Mill Mill O

Tune: The Soldier’s Return

As I cam doon yon water side
And by yon Shillin Hill, O
It’s there I spied a bonny lass,
A lass I lo’ed richt weel, O

The mill, mill-O, the kill, kill-O
The coggin O Peggy’s wheel, O
The sack and the sieve, a’ she did leave
An danced the miller’s reel, O

I spier’d at her, gin she cou’d play,
But the lassie had nae skill, O,
An yet she was nae a’ tae blame,
She pit it in my will, O

Then she fell ower, an sae did I,
An we danced the miller’s reel, O,
If e’er that bonny lassie comes again
She shall hae her maut grund weel O

Coggin: using a wedge or support for a wheel, steadying something shaky by wedging it
Gin: if
Grund: ground
Hae: have
Kill: kiln
Maut: malt
Reel: whirling dance
She pit it in my will: she made me want it.
Shilling Hill: sheiling hill – winnowing hill where the husk was separated from grain by being thrown up so the wind would blow away the light husk.
Spiered: asked

This song was brought to Sangschule by Gordeanna McCulloch and more recently by Scott and Anne Murray of Sangsters.

The miller’s privileged place in society figures in many songs. Farm tenants were obliged to have their meal ground at the laird’s mill and sometimes had to give up their own querns to ensure that they could not grind their own. So the miller was always going to be a good provider if not necessarily the most popular man around. He was in a position of power in his community, and power as an aphrodisiac plus the suggestive sounds of the regular thumping of the mill may contribute to the list of songs where girls turn up to get their meal or malt ground, “multure free” - without paying the miller’s fee of part of the meal. Our song is in this tradition and the “miller’s reel” is clearly a horizontal dance.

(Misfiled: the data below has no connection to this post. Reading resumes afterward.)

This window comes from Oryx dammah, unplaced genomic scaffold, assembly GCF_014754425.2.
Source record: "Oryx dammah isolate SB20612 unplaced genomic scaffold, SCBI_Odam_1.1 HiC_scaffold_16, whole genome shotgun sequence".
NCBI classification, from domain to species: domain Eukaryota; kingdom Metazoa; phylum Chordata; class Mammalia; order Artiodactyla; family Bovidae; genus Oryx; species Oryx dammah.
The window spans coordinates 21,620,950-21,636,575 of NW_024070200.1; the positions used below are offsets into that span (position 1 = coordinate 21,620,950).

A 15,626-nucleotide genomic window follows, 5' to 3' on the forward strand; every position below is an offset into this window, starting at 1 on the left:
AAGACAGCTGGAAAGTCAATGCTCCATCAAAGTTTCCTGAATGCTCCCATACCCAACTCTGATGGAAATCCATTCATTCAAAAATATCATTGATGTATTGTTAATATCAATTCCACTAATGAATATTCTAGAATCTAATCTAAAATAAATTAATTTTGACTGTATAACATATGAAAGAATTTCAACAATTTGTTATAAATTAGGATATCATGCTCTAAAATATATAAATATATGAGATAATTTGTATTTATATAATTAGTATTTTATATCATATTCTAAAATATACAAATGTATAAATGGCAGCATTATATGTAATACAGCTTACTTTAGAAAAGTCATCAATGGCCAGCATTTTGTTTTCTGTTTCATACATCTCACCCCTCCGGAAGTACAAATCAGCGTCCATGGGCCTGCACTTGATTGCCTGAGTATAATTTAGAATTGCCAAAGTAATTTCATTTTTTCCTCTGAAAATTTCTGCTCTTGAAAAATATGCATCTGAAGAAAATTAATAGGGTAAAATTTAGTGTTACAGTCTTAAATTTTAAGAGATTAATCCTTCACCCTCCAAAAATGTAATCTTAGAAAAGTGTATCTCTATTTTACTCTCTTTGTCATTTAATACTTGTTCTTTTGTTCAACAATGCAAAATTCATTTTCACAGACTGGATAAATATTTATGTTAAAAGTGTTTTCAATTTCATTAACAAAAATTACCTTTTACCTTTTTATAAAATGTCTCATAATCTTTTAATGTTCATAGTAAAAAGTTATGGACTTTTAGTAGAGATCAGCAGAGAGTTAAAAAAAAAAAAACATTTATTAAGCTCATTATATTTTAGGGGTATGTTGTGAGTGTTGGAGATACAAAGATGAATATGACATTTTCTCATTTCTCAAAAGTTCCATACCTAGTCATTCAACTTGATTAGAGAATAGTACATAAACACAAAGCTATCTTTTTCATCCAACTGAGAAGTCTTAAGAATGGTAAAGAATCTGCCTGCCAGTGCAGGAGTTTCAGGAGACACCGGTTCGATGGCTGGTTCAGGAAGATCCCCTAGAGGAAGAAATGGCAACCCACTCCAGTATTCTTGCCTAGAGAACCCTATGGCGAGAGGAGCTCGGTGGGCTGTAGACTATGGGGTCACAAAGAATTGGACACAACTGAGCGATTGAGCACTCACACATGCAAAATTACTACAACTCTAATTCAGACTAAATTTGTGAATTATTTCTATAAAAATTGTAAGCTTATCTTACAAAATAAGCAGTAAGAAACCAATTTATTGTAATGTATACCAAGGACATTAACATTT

The tune, “The Soldier’s Return”, is used for no 242 in Johnson, also called “The Mill, Mill O”, and starting ‘Beneath the green shade.’ The song there, credited to Ramsay in the Greig-Duncan notes, describes the rape of a sleeping girl who then cannot explain her pregnancy until the soldier daddy returns from the wars and kindly enlightens her. The last verse has similar lines to our text:

My bonny sweet lass, on the gowany grass, / Beneath the Shilling-hill, O
If I did offence, I’se make ye amends / Before I leave Peggy’s mill O
O the mill, mill O, and the kill, kill O / And the coggin of the wheel O
The sack and the sieve, a’ that ye maun leave / And round with a sodger reel O

This text and our text above are found in The Merry Muses of Caledonia, consisting of bawdy verse, first published about 1800, after the death of Robert Burns and based upon his own collection. It is subtitled “A Collection of Favourite Scots Songs, Ancient and Modern; Selected for use of the Crochallan Fencibles.” The Crochallan Fencibles were the members of the drinking club Burns frequented in Edinburgh and for whom he wrote a verse of “Rattlin Roarin Willie.”

What happened to his notebooks and papers after his death and what were the true sources of the 1800 edition of The Merry Muses are topics of disagreement among scholars.

There is a story that Burns himself, on his deathbed, was offered fifty pounds for the collection and “repelled the offer with horror”, and also that the papers were borrowed from the widowed Jean and were never returned. According to J Delancey Ferguson, in the 1965 WH Allen edition of The Merry Muses who quotes from a preface to the Burns Federation reprint, no evidence is produced for these events. Publisher Robert Chambers was appalled that the songs were ever “allowed the honours of the press.” In 1796 a Dr James Currie received Burns’ papers – “the complete sweepings of his drawers and of his desk” in order to write a biography and edit Burns’ works. But his edition, out in 1800, did not include the bawdy songs, and he died in 1805 without returning the papers, whose fate is not known.